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The Accuracy of a Speed Measuring Device Must Be Proven

Posted Monday, December 5, 2016 by Andrew Charles Huff

It’s hard to be sitting in traffic court for long and not hear the case of Seattle V. Peterson referenced by either attorneys or judges. This case provides the framework for the use of speed measuring devices (radar guns) in court and essentially requires that the accuracy of these devices be proven.

On March 1, 1982, Seattle Police Officer Thomas Byers was on routine patrol when he observed a car that appeared to be speeding. Using his radar device, he determined Mr. Peterson was speeding and issued him a citation. Mr. Peterson decided to challenge the ticket and requested a Contested Hearing.

At the hearing, the only evidence of speed was Officer Byers’ testimony that, before he locked in a reading on the radar unit, it appeared to him from visual observation that Peterson’s vehicle was traveling between 40 and 45 m.p.h. The court found the infraction committed.

But on appeal, the issue was whether the particular machine (SMD) itself was proven to be reliable. The court found that if the validity of a scientific principle (the Doppler effect) is a prerequisite to its admission into evidence, then the accuracy of the actual device must also be proven before the results can be admitted into evidence.

Here, the only evidence offered regarding the radar unit was the testimony of Officer Byers, who candidly acknowledged that his information about the radar device was limited to instructions on how to calibrate and operate it. No evidence was offered relating to the design and construction of the radar unit. The only evidence on the accuracy of the radar unit was the opinion of Officer Byers that he had confidence in the accuracy of the unit.

Seattle v. Peterson, 1985

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The lights go on in your rearview what?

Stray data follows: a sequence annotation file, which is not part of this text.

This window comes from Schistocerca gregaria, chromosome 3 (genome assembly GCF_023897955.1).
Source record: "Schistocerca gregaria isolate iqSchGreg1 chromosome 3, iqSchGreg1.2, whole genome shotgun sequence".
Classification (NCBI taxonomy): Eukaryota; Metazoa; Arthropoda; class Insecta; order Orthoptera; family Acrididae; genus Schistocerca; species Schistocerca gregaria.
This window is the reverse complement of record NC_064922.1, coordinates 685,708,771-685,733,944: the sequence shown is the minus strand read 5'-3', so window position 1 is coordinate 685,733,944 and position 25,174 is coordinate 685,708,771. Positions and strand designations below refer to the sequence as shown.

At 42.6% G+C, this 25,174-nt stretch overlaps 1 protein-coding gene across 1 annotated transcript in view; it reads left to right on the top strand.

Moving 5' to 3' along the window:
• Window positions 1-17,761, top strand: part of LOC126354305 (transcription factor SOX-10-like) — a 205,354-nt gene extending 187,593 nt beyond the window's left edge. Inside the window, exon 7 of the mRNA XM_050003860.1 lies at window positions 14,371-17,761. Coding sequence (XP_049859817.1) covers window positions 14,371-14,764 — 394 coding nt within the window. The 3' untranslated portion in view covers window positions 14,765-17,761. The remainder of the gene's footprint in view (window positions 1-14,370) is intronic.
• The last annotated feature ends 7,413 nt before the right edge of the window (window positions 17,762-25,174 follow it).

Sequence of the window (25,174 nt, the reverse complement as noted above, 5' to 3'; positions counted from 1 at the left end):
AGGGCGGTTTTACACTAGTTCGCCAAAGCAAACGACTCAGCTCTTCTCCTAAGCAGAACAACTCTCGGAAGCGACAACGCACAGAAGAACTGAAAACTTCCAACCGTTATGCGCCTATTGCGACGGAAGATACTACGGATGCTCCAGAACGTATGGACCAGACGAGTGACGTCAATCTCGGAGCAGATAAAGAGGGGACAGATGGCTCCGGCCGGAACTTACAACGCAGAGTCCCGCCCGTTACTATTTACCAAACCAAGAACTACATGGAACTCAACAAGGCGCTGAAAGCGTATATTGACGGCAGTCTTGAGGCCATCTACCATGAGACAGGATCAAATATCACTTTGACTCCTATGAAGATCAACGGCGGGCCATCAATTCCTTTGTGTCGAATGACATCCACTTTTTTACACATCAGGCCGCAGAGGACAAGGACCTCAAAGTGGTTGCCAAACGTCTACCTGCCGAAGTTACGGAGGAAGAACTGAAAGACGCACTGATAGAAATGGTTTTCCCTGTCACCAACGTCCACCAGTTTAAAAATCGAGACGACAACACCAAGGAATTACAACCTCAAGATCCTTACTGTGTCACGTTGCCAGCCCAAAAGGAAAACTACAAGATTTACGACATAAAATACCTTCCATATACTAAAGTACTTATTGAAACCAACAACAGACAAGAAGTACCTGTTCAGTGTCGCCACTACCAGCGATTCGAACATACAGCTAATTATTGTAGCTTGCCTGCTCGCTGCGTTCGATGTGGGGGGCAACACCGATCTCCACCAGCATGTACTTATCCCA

Posted Friday, November 11, 2016 by Andrew Charles Huff

You are driving home one late evening and you realize that maybe you consumed one too many alcoholic drinks when suddenly those lights go on behind you signaling you to pull over. You feel your heart start to race and you feel nervous. So what do you do next?

  1. Pull over quickly and stay in your carMove to the side of the road as quickly and safely as possible while using your signal. Once you have come to a complete stop, shut your car off and put your hands on the wheel. Do not get out of your car unless specifically asked by an officer.

  2. Be politeMisbehaving, cursing at police or disobeying orders is sure to get you into trouble and raise the ire of the officer. Being pulled over for a possible DUI is scary, especially if you know you have been under the influence and will probably be caught. But what is worse is acting out against law enforcement or being unnecessarily uncooperative.

  3. Remember your 5th Amendment RightsYou can be respectful to police officers and follow directions, but this doesn’t mean that you have to incriminate yourself. The 5th Amendment is your right to remain silent on anything that might incriminate yourself.

  4. Being candid probably won’t help youPolice had a reason for pulling you over so insisting that you had “just one mixed drink” probably won’t get you very far. Telling the police the amount of alcohol you had most likely won’t help you case because they have “been around the block” and have learned not to believe you anyway. You should comply with questions, but don’t offer any unnecessary information concerning where you came from, who you were with, and how many drinks you have consumed.

  5. Stay calm if you are arrestedIf you have been drinking earlier, no matter how much, there is a chance you will be arrested. Being put into police custody, especially if you are still drunk, can be a scary experience but staying calm is a must. Respectfully request to speak with an attorney and remember anything you say can and will be used against you in the court of law.